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Is Nitric Oxide Our Internal Wonder Drug Against Poor Health?

In 1992 nitric oxide (“NO”) was named “Molecule of the Year” by the  journal Science and in 1998 three US scientists were awarded a Nobel Prize for their discovery of NO as a key messenger in signalling problems in our cardiovascular system.

Dr Luis Ignarro, one of the Nobel laureates, considers that NO is one of the most significant molecules in the body and that it is “absolutely crucial to your well-being”. He also refers to NO as the body’s internally manufactured “wonder drug”.

NO has a short life and must be renewed continuously in our body. By age 40 most men only produce 50% or less of NO than they did in their teens or twenties. By age 50 most women have an available NO level of about 35% of what they had in their twenties.

Health benefits of NO 

In the context of the respiratory system researchers at the National Heart and Lung Institute (“NHLI”), London and elsewhere in the UK have shown that NO is the mechanism which keeps the bronchioles open as it serves to counteract constriction. Researchers showed increased amounts of NO being exhaled by asthmatics. This was explained by the NHLI as being related to the inflammatory process. NO is not produced in sufficient quantity by asthmatics.

According to Dr Robert Fried (1999) increasing NO by inhaling it has therapeutic benefits in lung related diseases such as pulmonary hypertension (high blood pressure) and respiratory distress syndrome. Research indicates that new born babies with respiratory failure improve significantly when given NO to inhale.

For sleep apnoea sufferers Dr Jon Lundberg and Dr Eddie Weitzberg in a paper titled “Nitic Oxide in man” published in Thorax wrote:

“Since NO is continuously released into the nasal airways the concentration will be dependent on the flow rate by which the sample is aspirated (i.e. breathed in). Thus, nasal NO concentrations are higher at lower flow rates”

So if we breathe less and slow down our nasal breathing, NO will accumulate in a greater concentration and may combine with a greater accumulation of CO2 to oxygenate our tissues and cells.

In a groundbreaking study published on 13 April 2015 in the journal Proceedings of the National Academy of Sciences Jonathan Stamler, cardiologist and professor of medicine at Case Western University, Cleveland concluded that the respiratory cycle involves a third gas (in addition to oxygen and CO2) – NO – that controls the release of oxygen from red blood cells into the tissues that need it. The study used mice which lacked the ability to carry NO in their red blood vessels. They found that the mice lacking in NO could not oxygenate their muscle tissue. Their blood flow autoregulation would not work in the absence of NO. Despite their red blood cells being able to carry oxygen they could not convey it to the tissues and cells.

You can read the article on the study here

In the context of the cardiovacular system NO is a key signalling messenger. Stroke, heart failure, hypertension and diabetes have all been linked to abnormalities in NO signalling. NO has the ability to relax the smooth muscle layer in blood vessels. This, in turn, increases blood flow, decreases blood pressure and relieves angina. It also lowers serum cholestrol levels and acts as an anticoagulant.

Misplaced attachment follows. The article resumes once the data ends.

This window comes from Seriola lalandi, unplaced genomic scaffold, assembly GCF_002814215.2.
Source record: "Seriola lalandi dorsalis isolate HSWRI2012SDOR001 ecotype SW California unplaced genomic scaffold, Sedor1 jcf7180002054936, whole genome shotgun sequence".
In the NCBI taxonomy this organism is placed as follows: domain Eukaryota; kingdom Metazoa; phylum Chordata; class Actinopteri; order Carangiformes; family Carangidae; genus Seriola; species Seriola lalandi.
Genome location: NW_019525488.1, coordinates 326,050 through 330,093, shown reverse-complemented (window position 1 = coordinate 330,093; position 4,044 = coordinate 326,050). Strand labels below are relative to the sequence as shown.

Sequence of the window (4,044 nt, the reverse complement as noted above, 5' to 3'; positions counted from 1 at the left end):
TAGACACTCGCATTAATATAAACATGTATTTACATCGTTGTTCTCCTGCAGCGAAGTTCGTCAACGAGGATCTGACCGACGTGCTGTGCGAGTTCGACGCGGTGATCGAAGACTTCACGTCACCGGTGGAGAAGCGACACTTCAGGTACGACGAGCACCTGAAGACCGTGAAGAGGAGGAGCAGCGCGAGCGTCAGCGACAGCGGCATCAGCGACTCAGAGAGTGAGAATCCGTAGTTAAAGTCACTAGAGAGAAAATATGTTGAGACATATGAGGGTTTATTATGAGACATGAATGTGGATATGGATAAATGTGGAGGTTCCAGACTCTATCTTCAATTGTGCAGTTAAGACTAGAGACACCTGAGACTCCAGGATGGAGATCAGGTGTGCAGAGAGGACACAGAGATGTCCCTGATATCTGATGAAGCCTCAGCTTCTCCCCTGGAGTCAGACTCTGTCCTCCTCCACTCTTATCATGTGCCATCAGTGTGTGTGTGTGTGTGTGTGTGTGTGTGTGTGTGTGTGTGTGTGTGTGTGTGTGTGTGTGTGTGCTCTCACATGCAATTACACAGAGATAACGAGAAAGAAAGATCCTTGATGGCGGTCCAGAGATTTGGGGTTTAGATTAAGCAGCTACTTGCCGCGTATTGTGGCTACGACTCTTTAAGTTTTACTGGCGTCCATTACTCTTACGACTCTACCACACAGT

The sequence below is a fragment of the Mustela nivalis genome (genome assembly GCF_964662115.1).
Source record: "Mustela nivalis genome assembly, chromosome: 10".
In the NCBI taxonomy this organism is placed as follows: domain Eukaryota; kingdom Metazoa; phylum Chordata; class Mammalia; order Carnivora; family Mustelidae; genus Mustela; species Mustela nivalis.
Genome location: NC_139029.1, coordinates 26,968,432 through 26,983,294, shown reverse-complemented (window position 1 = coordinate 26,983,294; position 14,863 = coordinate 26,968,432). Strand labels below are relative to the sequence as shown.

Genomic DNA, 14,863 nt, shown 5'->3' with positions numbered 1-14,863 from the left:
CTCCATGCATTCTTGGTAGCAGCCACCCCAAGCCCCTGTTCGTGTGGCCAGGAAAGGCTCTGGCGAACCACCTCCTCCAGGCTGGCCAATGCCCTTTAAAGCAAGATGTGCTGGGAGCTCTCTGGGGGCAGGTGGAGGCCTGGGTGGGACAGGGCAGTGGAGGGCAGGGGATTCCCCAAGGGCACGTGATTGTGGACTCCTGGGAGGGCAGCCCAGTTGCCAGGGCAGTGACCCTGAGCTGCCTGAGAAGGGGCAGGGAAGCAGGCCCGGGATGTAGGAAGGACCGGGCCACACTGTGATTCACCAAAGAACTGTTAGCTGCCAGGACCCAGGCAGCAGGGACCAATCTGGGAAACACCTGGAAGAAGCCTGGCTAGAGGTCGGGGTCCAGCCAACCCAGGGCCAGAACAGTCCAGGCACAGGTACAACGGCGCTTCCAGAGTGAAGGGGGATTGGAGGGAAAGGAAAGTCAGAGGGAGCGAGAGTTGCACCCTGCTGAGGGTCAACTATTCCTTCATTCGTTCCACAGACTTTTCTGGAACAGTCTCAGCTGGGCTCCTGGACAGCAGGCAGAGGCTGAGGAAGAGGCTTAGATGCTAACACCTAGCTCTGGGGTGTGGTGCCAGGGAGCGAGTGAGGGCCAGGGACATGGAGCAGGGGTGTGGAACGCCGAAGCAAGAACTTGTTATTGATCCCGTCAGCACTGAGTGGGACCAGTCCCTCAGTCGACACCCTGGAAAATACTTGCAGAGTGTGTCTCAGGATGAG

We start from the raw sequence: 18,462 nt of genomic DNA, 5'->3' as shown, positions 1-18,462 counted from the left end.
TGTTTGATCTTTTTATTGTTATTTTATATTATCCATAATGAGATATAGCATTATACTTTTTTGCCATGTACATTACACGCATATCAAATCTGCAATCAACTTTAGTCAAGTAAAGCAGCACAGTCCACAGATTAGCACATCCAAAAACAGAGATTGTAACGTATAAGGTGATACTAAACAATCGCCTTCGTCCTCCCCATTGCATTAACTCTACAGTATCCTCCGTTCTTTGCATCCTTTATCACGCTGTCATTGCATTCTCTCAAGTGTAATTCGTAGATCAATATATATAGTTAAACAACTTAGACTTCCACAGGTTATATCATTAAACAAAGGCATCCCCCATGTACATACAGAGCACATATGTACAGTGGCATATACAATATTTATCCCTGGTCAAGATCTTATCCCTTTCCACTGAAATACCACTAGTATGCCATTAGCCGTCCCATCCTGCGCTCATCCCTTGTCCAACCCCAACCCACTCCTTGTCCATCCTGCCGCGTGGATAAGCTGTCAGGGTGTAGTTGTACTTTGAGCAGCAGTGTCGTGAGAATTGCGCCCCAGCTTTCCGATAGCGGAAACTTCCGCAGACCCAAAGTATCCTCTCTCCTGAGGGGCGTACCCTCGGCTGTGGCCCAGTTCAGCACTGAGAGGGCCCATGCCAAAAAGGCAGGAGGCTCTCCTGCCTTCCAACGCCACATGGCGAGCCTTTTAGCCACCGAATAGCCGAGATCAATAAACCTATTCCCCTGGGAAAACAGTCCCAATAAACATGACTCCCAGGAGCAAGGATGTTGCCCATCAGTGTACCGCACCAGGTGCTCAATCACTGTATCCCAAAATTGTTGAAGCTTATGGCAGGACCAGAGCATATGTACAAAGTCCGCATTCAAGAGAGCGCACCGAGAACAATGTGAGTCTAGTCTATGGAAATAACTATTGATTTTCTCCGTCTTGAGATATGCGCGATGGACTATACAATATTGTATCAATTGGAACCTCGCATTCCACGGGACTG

In the context of the nervous system NO is thought to play a critical role in memory and learning. Recent research suggests that for individuals suffering from a stroke, an increased production of NO can decrease the chances of brain damage. A paper published in 2015 in the journal Functional Neurology concludes:
“For neurologists, there is tremendous interest in the involvement of NO in the mediation of neurotoxicity and its role in cerebrovascular diseases, seizures, neurodegenerative disorders and pain. It is suggested that modulations of the NO pathway may become more useful and important in the development of new therepeutic strategies for various neuropsychiatric diseases”
In the context of the immune system NO plays a critical role in the function of the immune system by combating toxins and helping to provide a strong internal defence system. It defends against a broad spectrum of microbial pathogens. It has also been shown to inhibit the replication of influenza viruses.
In the context of the relaxation response the following conclusions were reached in 2005 by Dr Jeffrey Dusek after conducting a randomized controlled trial involving 46 subjects :
  • NO increases throughout the body after relaxation response training
  • the relaxation response may be mediated by NO helping to explain its clinical effects in stress-related disorders
  • NO may serve as a biological mechanism underlying the relaxation response. It provides the first empirical support for the hypothesis that NO is a mediator of the relaxation response

I recently undertook a 5 day yoga and meditation course. Benefits for me included feeling more relaxed, centred and  greater patience. For example things like  traffic congestion did not frustrate and annoy me as it did previously. It is a real bonus to now learn of the additional health benefits that an increased NO input gives me!

How to boost NO

The best known ways of increasing NO in our bodies are:

  1. exercise
  2. eating foods rich in nitrates and nutrients (eg arginine* and citruline#)
  3. nutritional supplements
  4. nose breathing

*soy products, fish, nuts, chickpeas, oats, wheatgerm, lean meats and dairy products

# cucumbers, canteloupe and watermelon

I am indebted to the Buteyko Professionals International website for their excellent research material for which I have heavily relied upon in writing this post.

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